Every year ASA recognizes a number of individuals and organizations for their contributions to ASA, to the field of aging, and to older adults. We are proud to announce the 2012 ASA Award recipients, who will be recognized during the Aging in America Conference in Washington D.C., March 28-April 1.
|ASA will honor Harry R. Moody at the Aging in America Opening General Session on Thursday, March 29 at 3:00 PM.|
|The ASA Hall of Fame Award is designed to recognize an individual over the age of 65 who has through advocacy efforts demonstrated leadership on the national, regional or local level to improve the lives of older adults and to enhance older adults' abilities and contributions to society as a whole, and who encourages advocacy efforts among older adults.|
Harry R. Moody, PhD
Director of Academic Affairs, AARP
Dr. Moody is the author of over 100 scholarly articles and book chapters, as well as a number of books including: Abundance of Life: Human Development Policies for an Aging Society (Columbia University Press, 1988); Ethics in an Aging Society (Johns Hopkins University Press, 1992); and Aging: Concepts and Controversies, a gerontology textbook now in its 3rd edition. His most recent book, The Five Stages of the Soul, was published by Doubleday Anchor Books (1997) and has been translated into seven languages worldwide.
A graduate of Yale and a PhD in philosophy from Columbia University, Dr. Moody taught philosophy at Columbia, Hunter College, New York University, and the University of California at Santa Cruz. From 1999 to 2001 he served as national program director of the Robert Wood Johnson Foundation’s Faith in Action and, from 1992 to 1999, was executive director of the Brookdale Center at Hunter College. Before coming to Hunter, he served as administrator of continuing education programs for the Citicorp Foundation and later as co-director of the National Aging Policy Center of the National Council on Aging in Washington, DC.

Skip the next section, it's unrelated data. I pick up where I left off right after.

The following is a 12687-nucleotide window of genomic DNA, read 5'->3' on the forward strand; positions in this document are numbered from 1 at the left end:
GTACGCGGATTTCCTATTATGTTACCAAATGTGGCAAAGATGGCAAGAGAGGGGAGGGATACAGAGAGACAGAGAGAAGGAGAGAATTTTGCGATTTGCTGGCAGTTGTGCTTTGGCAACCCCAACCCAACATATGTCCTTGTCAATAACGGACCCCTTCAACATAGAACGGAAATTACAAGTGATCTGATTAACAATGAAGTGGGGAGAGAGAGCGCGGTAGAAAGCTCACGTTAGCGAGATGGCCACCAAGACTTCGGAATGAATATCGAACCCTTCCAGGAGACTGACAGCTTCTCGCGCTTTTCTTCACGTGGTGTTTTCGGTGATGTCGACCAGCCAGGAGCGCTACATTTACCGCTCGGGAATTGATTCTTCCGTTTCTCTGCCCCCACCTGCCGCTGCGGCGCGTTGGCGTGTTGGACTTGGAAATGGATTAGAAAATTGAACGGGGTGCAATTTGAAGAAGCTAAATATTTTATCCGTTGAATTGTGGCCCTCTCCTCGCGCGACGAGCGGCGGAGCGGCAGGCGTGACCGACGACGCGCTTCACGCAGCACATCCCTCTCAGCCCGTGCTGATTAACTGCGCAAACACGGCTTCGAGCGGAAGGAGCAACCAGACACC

Harry Moody is known nationally for his work in older adult education and recently stepped down as chairman of the Board of Elderhostel. He has also been active in the field of biomedical ethics and holds appointment as an Adjunct Associate of the Hastings Center.
|ASA will honor Erlene Rosowsky at the Aging in America Opening General Session on Thursday, March 29 at 3:00 PM.|
|The ASA Award is designed to recognize an individual who has made an outstanding and ongoing contribution to aging-related service, research, administration or advocacy on the national level and creates visibility for the field of aging and ASA.|
Erlene Rosowsky, PsyD
Erlene Rosowsky, PsyD is a psychologist who divides her time between clinical practice, education and research. She is assistant clinical professor in psychology in the Department of Psychiatry, Harvard Medical School. She is also a core faculty member of the Massachusetts School of Professional Psychology and director of their Center for Mental Health and Aging. She is a Fellow in the Gerontological Society of America.
Dr. Rosowsky is on the Council of Professional Geropsychology Training Programs, where she serves as representative of graduate programs in geropsychology. She also chairs the Generations editorial board and serves on the ASA’s Mental Health and Aging Network Council and the ASA Board of Directors.
Dr. Rosowsky has achieved international recognition as an expert on late-life personality disorders. Her pioneering interest in this under-addressed subject began when she was a NIMH fellow at Harvard Medical School. She is well published in professional literature and has authored three books and
numerous chapters, articles and columns.